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With the Extinction Rebellion protests dominating headlines recently, Iain Moran discuss how physical security solutions can protect non-violent protestors without unduly draining public resources
Non-violent protests have been a prominent feature of 2019, with demonstrators calling for the declaration of a climate emergency, the delivery of Brexit and even expressing their displeasure at the arrival of President Trump. While preserving freedom of speech and legitimate protest is of course imperative, attention must be paid to how both policing and protecting protests impacts increasingly-stretched police budgets.
Indeed, it was recently revealed that Extinction Rebellion protests have cost the Metropolitan police £37 million so far in 2019; more than double what is spent each year trying to reduce violent crime in London. This has highlighted the need for alternative security solutions that local authorities can implement to protect non-violent protests, while also preserving valuable police resources.
What are the security risks?
Crowd management is the primary focus of policing at large-scale national and regional events, whether it’s a protest or a football match for example. This is because crowded events present a wide range of potential hazards, including people being crushed (against both fixed structures and one another), people falling and being trampled on, and risky behaviour such as people climbing onto structures or throwing objects.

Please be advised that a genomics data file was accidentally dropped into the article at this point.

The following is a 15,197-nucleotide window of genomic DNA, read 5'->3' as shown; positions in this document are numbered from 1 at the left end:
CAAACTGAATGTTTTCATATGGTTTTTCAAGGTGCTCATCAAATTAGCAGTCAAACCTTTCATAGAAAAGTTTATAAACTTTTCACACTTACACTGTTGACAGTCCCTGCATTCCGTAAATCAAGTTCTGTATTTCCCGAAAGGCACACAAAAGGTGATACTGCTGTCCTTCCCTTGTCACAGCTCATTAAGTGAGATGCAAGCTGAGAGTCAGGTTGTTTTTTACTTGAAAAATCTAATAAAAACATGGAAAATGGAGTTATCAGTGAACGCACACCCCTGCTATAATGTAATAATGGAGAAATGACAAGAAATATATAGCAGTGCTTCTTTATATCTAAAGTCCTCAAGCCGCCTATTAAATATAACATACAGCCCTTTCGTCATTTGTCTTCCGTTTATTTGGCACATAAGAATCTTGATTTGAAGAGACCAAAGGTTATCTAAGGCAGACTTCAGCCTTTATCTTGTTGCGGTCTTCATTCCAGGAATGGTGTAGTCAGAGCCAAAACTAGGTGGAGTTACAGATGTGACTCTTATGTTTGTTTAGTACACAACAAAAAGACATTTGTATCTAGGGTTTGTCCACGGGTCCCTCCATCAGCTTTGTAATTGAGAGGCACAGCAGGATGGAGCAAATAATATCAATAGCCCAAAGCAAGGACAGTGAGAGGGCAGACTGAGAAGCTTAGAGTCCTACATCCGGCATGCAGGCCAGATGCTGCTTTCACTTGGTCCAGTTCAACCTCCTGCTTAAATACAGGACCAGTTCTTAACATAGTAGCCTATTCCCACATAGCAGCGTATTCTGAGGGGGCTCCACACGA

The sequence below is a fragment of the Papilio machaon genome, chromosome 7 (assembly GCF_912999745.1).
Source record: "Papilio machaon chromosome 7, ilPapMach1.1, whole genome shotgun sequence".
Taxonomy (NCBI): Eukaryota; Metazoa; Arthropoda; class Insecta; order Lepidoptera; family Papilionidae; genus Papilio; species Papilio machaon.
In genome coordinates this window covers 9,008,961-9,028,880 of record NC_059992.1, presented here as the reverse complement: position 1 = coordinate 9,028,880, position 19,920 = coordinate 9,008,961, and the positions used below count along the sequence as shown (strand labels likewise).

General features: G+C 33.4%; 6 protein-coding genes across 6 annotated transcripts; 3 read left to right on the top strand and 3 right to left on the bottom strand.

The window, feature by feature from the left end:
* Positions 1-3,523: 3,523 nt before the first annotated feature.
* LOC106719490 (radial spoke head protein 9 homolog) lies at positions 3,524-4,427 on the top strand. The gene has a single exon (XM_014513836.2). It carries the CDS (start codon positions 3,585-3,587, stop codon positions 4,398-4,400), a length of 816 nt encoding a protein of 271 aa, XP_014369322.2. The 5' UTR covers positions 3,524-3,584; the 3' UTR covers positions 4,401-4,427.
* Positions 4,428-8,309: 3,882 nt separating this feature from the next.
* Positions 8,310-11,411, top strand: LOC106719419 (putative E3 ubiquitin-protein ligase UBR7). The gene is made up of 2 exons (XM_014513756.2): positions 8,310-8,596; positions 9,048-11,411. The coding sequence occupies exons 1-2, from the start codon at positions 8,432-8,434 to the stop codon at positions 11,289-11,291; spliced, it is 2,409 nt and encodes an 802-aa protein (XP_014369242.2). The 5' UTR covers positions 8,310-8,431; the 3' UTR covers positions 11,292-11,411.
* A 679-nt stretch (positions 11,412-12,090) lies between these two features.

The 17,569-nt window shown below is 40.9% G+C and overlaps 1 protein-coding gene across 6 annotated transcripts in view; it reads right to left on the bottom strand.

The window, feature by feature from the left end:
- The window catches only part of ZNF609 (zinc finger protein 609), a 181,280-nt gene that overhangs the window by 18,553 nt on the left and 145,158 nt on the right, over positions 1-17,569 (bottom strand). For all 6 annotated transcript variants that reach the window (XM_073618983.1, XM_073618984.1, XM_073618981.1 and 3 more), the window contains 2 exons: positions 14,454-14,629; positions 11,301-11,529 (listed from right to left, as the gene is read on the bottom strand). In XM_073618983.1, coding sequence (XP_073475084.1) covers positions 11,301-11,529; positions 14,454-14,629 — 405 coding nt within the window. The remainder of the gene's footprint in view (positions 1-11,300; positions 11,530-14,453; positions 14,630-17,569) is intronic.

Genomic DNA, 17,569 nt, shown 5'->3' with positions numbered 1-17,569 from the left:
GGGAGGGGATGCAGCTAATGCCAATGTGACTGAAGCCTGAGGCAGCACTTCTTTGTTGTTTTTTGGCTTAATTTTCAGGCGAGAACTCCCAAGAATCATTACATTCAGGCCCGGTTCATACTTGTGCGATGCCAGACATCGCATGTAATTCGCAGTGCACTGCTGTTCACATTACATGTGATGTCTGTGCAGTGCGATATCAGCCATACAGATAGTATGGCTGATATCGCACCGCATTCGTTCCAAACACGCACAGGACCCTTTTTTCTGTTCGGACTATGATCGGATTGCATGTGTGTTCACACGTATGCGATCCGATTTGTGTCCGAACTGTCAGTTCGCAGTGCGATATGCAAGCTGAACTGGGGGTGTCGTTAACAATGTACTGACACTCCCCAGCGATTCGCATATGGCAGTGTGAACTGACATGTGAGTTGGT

There is also a high likelihood of illegal behaviour, including criminal damage and the obstruction of highways, along with the possibility of fights breaking out. This is a particular issue with protests, as there can be clashes between protesters and the general public.
Large groups of people are also unfortunately a potential target for terrorist activity, including hostile vehicle attacks. These attacks, in which a perpetrator deliberately rams a vehicle into a crowd of people, have the potential to cause significant casualties and are particularly dangerous as they can be very hard to predict.
As a result, large crowds of people such as protestors are not only a danger to themselves; they also put passers-by and any police presence at risk.
How are protests policed?
While recent events have been met with some frustration, with calls for the police to use greater force against demonstrators, peaceful protests are legal and can be an effective means of inspiring positive social change. The right to peacefully protest is protected under the European Convention of Human Rights (ECHR), with Articles 10 and 11 outlining an individual’s right to freedom of expression and assembly, through participation in static protests, marches, parades, processions, demonstrations and rallies.